BIOLOGICAL STUDIES OF THE BARK OF ALBIZIA LEBBECK (L.) BENTHHTML Full Text
BIOLOGICAL STUDIES OF THE BARK OF ALBIZIA LEBBECK (L.) BENTH
Jerin Tasnim 1*, Anamika Saha 1, Shamim Ahmed 2, Nasim Sultana 2, Tanvir Muslim 1 and Md. Azizur Rahman 1
Department of Chemistry, University of Dhaka 1, Dhaka-1000, Bangladesh.
Analytical Research Division, BCSIR Laboratories 2, Dhaka, Dhaka-1205 Bangladesh.
ABSTRACT: The phytochemical screening of the bark of Albizia lebbeck (L) showed positive test for tannin, alkaloid, flavonoid, terpenoid, phlabotannin, saponin, steroid and cardiac glycoside. In this article an attempt was made for biological studies (the antimicrobial activity, cytotoxicityand free radical-scavenging activity) of different extracts (hexane, methanol, ethyl acetate, water and butanol extract) of the bark of Albizia lebbeck. The antimicrobial sensitivity of the extracts was tested using the disc diffusion method. The cytotoxic effects of five extracts (hexane, methanol, ethyl acetate, water and butanol extract) of the bark of Albizia lebbbeck were carried out. Free radical scavenging activity of the bark of Albizia lebbeck was performed. All the extracts showed moderate anti microbial activity and gram positive bacteria were more sensitive than gram negative bacteria. Significant cytotoxic activity was noticed and hexane extract was found the most lethal to brine shrimp nauplii. This result revealed that the highest cytotoxic constituent may be non polar in nature. Good free radical scavenging activity was observed in all the extracts, and hexane extract was found be the most potent.
Antimicrobial activity, Albizia lebbeck, cytotoxicity,
DMSO, free radical-scavenging activity, DPPH.
INTRODUCTION: Albizia lebbeck (L.) Benth belongs to Fabaceae (alt. Leguminosae) family. The Fabaceae or Leguminosae, commonly known as the legume, pea, or bean family, with 730 genera and over 19,400 species 1. It is a deciduous tree about 18-30m long with a trunk 50cm to 1m in diameter, gray colored bark 2, leaves are evenly 2-pinnate and the leaflets are in 5-9 pairs, flowers are stalked, white fragarant in globose umbellate heads 2-3.8cm diameter, stamens are longer than the corolla 3.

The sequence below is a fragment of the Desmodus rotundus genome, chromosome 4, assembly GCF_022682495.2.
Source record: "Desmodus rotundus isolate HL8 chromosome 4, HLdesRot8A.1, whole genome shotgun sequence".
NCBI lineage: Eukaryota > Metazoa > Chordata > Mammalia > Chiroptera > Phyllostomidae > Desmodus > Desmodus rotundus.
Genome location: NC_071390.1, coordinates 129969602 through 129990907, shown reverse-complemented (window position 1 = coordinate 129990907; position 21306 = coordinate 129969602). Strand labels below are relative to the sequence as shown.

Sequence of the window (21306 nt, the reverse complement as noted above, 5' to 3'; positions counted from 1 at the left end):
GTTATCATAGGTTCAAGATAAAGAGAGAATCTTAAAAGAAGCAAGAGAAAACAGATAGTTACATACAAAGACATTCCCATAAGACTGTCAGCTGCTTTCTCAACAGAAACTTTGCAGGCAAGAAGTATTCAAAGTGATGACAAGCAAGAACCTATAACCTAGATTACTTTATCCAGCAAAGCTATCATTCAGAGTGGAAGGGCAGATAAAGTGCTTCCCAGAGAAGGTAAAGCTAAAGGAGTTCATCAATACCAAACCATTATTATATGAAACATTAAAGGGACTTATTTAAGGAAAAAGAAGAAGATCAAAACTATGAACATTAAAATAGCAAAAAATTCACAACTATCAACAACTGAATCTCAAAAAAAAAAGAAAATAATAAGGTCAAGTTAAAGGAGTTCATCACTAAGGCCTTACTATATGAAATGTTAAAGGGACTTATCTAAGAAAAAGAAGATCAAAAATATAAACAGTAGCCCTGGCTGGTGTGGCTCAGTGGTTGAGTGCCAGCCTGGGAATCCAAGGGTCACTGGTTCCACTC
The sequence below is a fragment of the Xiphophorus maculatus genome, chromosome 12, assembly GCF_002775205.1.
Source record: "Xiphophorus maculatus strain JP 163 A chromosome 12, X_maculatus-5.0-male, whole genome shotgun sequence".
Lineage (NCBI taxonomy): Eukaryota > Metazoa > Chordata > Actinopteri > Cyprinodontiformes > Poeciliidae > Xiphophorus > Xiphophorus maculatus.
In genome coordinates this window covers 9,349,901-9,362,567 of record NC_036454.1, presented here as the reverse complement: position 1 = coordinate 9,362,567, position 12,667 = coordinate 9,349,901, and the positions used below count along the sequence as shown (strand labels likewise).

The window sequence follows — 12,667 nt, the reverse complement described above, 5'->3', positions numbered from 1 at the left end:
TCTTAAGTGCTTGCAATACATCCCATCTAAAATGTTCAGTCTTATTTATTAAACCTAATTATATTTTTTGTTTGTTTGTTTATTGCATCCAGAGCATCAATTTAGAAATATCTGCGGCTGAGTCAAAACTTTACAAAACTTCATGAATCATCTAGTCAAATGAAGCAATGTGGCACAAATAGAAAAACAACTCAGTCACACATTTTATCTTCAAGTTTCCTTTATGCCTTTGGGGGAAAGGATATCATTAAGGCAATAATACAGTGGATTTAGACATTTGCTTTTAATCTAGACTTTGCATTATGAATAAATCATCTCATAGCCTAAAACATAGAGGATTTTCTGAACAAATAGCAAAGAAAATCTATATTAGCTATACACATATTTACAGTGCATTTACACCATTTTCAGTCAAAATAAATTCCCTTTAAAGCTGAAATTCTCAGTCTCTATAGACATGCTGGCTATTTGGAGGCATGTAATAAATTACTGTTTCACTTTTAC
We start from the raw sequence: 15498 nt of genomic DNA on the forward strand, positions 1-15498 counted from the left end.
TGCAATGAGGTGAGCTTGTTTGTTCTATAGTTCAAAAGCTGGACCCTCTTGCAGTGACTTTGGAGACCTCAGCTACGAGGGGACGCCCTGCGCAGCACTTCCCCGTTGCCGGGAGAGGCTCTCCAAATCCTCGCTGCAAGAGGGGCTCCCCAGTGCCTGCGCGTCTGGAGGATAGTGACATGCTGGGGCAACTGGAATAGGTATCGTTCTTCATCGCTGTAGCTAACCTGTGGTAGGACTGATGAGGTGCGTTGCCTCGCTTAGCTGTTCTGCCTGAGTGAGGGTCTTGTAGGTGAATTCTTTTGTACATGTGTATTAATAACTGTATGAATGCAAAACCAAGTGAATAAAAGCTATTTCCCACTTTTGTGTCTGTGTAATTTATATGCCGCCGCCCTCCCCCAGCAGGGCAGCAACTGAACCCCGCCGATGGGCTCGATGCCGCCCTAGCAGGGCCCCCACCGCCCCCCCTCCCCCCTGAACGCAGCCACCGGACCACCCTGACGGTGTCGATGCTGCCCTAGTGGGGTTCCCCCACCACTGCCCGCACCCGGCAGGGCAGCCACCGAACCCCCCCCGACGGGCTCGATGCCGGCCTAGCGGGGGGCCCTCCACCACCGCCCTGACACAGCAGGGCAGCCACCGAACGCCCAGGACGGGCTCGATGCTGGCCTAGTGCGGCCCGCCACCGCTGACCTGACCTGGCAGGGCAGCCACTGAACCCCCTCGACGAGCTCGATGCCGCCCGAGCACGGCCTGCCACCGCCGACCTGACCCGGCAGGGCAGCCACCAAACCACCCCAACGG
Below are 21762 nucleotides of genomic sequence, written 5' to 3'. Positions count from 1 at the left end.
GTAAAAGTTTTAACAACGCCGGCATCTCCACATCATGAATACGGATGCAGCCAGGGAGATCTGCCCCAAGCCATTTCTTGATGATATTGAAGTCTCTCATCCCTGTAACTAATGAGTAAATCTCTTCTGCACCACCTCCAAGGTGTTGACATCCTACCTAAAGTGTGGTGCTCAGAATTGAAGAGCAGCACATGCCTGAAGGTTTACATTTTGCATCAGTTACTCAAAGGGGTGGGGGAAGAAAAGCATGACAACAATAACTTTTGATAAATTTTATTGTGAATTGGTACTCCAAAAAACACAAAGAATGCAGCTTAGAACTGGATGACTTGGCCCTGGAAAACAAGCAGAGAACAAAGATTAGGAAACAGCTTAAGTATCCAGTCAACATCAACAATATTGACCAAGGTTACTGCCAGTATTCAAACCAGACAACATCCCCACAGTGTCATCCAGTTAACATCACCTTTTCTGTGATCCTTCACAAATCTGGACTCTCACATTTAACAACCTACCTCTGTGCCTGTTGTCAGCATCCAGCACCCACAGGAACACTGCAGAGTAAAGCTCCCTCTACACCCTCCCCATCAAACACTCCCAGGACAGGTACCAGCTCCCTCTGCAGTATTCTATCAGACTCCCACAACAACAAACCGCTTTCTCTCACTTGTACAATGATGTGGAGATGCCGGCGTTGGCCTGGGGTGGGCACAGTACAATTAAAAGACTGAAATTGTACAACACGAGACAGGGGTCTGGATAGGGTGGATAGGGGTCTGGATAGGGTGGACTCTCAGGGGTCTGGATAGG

Albizia lebbeck is used as general and universal antidote. Preliminary phytochemical screening of Albizia lebbeck was done earlier 4. The plant is considered as the most potent alexipharmic and every part of it is prescribed for the treatment of bites and stings from venomous animals. It possesses anti-inflammatory activity 5, favorable response in all kinds of allergic conjunctivitis 6, anti bacterial activity against infectious diarrhea 7, 8.
The alcoholic extract of the bark revealed moderate anthelmintic activity against in vitro human ascaris lumbricoides9. Bark is antihelminthic, antispermatogenic10, antiasthmatic11, antidiabetic12, relives toothache, and strengthens the gums and the teeth, used in leprosy, skin diseases. The root is astringent and used in ophthalmia, hemicranias, antihelminthic, rat bite and shows antifungal activity 13. The seeds are anti-tumor, aphrodisiac, brain tonic, used for gonorrhea and tuberculous glands; the oil is applied topically in leucoderma (Yunani) 14, 15. The pods show antispermatogenic effect 16, 17. The leaves are good for syphilis, ophthalmic diseases, night blindness anxiolytic activity and nootropic activity18, 19. They are reported to be good fodder with 17-26% crude protein; 100 kg of leaves yield 11-12 kg of digestible protein and 37 kg of digestible carbohydrate20. In the area of apiculture its flowers are fragrant and attract bees. It is highly regarded by beekeeper for the light colored honey its nectar provides 21. Albizia lebbeck has nitrogen fixing woody legume. The nitrogen fixation increases with the age of the plant 22.